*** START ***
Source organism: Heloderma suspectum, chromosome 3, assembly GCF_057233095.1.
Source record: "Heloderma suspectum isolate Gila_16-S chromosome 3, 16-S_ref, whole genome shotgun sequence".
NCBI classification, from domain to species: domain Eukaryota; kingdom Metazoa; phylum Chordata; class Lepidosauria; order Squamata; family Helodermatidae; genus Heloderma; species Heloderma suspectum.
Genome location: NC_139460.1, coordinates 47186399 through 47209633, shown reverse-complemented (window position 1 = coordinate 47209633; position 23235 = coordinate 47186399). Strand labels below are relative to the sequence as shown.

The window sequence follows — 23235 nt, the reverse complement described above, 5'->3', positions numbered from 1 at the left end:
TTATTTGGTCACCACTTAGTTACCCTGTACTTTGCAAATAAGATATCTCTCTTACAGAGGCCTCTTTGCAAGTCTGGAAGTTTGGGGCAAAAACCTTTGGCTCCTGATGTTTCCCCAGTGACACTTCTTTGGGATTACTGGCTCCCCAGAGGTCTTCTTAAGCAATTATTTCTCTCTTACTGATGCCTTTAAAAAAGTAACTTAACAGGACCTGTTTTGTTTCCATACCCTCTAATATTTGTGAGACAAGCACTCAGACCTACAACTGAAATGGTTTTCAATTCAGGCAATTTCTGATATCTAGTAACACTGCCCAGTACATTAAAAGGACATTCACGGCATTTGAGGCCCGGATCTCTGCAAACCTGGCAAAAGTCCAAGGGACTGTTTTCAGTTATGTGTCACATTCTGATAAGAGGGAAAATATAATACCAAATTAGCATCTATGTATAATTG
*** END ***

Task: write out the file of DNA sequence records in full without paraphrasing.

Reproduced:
Source organism: Heloderma suspectum, chromosome 3, assembly GCF_057233095.1.
Source record: "Heloderma suspectum isolate Gila_16-S chromosome 3, 16-S_ref, whole genome shotgun sequence".
NCBI classification, from domain to species: domain Eukaryota; kingdom Metazoa; phylum Chordata; class Lepidosauria; order Squamata; family Helodermatidae; genus Heloderma; species Heloderma suspectum.
Genome location: NC_139460.1, coordinates 47186399 through 47209633, shown reverse-complemented (window position 1 = coordinate 47209633; position 23235 = coordinate 47186399). Strand labels below are relative to the sequence as shown.

The window sequence follows — 23235 nt, the reverse complement described above, 5'->3', positions numbered from 1 at the left end:
TTATTTGGTCACCACTTAGTTACCCTGTACTTTGCAAATAAGATATCTCTCTTACAGAGGCCTCTTTGCAAGTCTGGAAGTTTGGGGCAAAAACCTTTGGCTCCTGATGTTTCCCCAGTGACACTTCTTTGGGATTACTGGCTCCCCAGAGGTCTTCTTAAGCAATTATTTCTCTCTTACTGATGCCTTTAAAAAAGTAACTTAACAGGACCTGTTTTGTTTCCATACCCTCTAATATTTGTGAGACAAGCACTCAGACCTACAACTGAAATGGTTTTCAATTCAGGCAATTTCTGATATCTAGTAACACTGCCCAGTACATTAAAAGGACATTCACGGCATTTGAGGCCCGGATCTCTGCAAACCTGGCAAAAGTCCAAGGGACTGTTTTCAGTTATGTGTCACATTCTGATAAGAGGGAAAATATAATACCAAATTAGCATCTATGTATAATTG